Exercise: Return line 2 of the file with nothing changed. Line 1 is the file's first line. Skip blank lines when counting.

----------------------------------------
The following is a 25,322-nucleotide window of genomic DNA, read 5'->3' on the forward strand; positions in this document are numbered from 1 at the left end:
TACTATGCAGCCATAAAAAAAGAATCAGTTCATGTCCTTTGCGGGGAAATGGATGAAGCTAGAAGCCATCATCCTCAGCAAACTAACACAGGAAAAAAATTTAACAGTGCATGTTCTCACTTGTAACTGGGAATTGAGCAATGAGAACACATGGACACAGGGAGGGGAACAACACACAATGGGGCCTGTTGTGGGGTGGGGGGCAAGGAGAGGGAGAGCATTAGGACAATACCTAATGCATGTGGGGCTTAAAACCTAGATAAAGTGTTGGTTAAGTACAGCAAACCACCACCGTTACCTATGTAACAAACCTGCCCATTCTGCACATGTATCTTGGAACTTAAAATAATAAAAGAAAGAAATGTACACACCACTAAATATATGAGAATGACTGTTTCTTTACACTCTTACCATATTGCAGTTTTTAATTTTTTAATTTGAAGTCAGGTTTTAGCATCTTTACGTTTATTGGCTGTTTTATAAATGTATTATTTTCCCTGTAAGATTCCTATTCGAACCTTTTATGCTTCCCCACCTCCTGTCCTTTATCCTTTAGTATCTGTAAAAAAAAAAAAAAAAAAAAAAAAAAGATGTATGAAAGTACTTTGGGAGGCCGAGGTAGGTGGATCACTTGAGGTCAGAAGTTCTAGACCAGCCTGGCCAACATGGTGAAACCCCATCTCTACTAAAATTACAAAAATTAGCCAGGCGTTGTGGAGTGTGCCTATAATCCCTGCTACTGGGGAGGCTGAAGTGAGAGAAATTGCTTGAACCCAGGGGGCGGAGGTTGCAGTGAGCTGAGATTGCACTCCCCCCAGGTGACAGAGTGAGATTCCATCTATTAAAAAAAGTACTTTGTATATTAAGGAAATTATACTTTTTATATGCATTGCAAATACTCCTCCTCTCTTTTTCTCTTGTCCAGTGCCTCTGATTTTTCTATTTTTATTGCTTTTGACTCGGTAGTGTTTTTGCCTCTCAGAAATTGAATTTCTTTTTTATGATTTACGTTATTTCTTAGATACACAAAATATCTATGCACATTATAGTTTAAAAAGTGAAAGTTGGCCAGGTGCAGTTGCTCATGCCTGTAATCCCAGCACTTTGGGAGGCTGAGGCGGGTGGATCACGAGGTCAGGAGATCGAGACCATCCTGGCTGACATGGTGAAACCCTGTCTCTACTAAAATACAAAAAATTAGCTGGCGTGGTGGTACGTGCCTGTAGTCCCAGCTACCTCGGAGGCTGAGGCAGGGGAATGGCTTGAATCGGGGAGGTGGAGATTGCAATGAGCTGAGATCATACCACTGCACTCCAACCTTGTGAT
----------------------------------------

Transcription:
TACTATGCAGCCATAAAAAAAGAATCAGTTCATGTCCTTTGCGGGGAAATGGATGAAGCTAGAAGCCATCATCCTCAGCAAACTAACACAGGAAAAAAATTTAACAGTGCATGTTCTCACTTGTAACTGGGAATTGAGCAATGAGAACACATGGACACAGGGAGGGGAACAACACACAATGGGGCCTGTTGTGGGGTGGGGGGCAAGGAGAGGGAGAGCATTAGGACAATACCTAATGCATGTGGGGCTTAAAACCTAGATAAAGTGTTGGTTAAGTACAGCAAACCACCACCGTTACCTATGTAACAAACCTGCCCATTCTGCACATGTATCTTGGAACTTAAAATAATAAAAGAAAGAAATGTACACACCACTAAATATATGAGAATGACTGTTTCTTTACACTCTTACCATATTGCAGTTTTTAATTTTTTAATTTGAAGTCAGGTTTTAGCATCTTTACGTTTATTGGCTGTTTTATAAATGTATTATTTTCCCTGTAAGATTCCTATTCGAACCTTTTATGCTTCCCCACCTCCTGTCCTTTATCCTTTAGTATCTGTAAAAAAAAAAAAAAAAAAAAAAAAAAGATGTATGAAAGTACTTTGGGAGGCCGAGGTAGGTGGATCACTTGAGGTCAGAAGTTCTAGACCAGCCTGGCCAACATGGTGAAACCCCATCTCTACTAAAATTACAAAAATTAGCCAGGCGTTGTGGAGTGTGCCTATAATCCCTGCTACTGGGGAGGCTGAAGTGAGAGAAATTGCTTGAACCCAGGGGGCGGAGGTTGCAGTGAGCTGAGATTGCACTCCCCCCAGGTGACAGAGTGAGATTCCATCTATTAAAAAAAGTACTTTGTATATTAAGGAAATTATACTTTTTATATGCATTGCAAATACTCCTCCTCTCTTTTTCTCTTGTCCAGTGCCTCTGATTTTTCTATTTTTATTGCTTTTGACTCGGTAGTGTTTTTGCCTCTCAGAAATTGAATTTCTTTTTTATGATTTACGTTATTTCTTAGATACACAAAATATCTATGCACATTATAGTTTAAAAAGTGAAAGTTGGCCAGGTGCAGTTGCTCATGCCTGTAATCCCAGCACTTTGGGAGGCTGAGGCGGGTGGATCACGAGGTCAGGAGATCGAGACCATCCTGGCTGACATGGTGAAACCCTGTCTCTACTAAAATACAAAAAATTAGCTGGCGTGGTGGTACGTGCCTGTAGTCCCAGCTACCTCGGAGGCTGAGGCAGGGGAATGGCTTGAATCGGGGAGGTGGAGATTGCAATGAGCTGAGATCATACCACTGCACTCCAACCTTGTGAT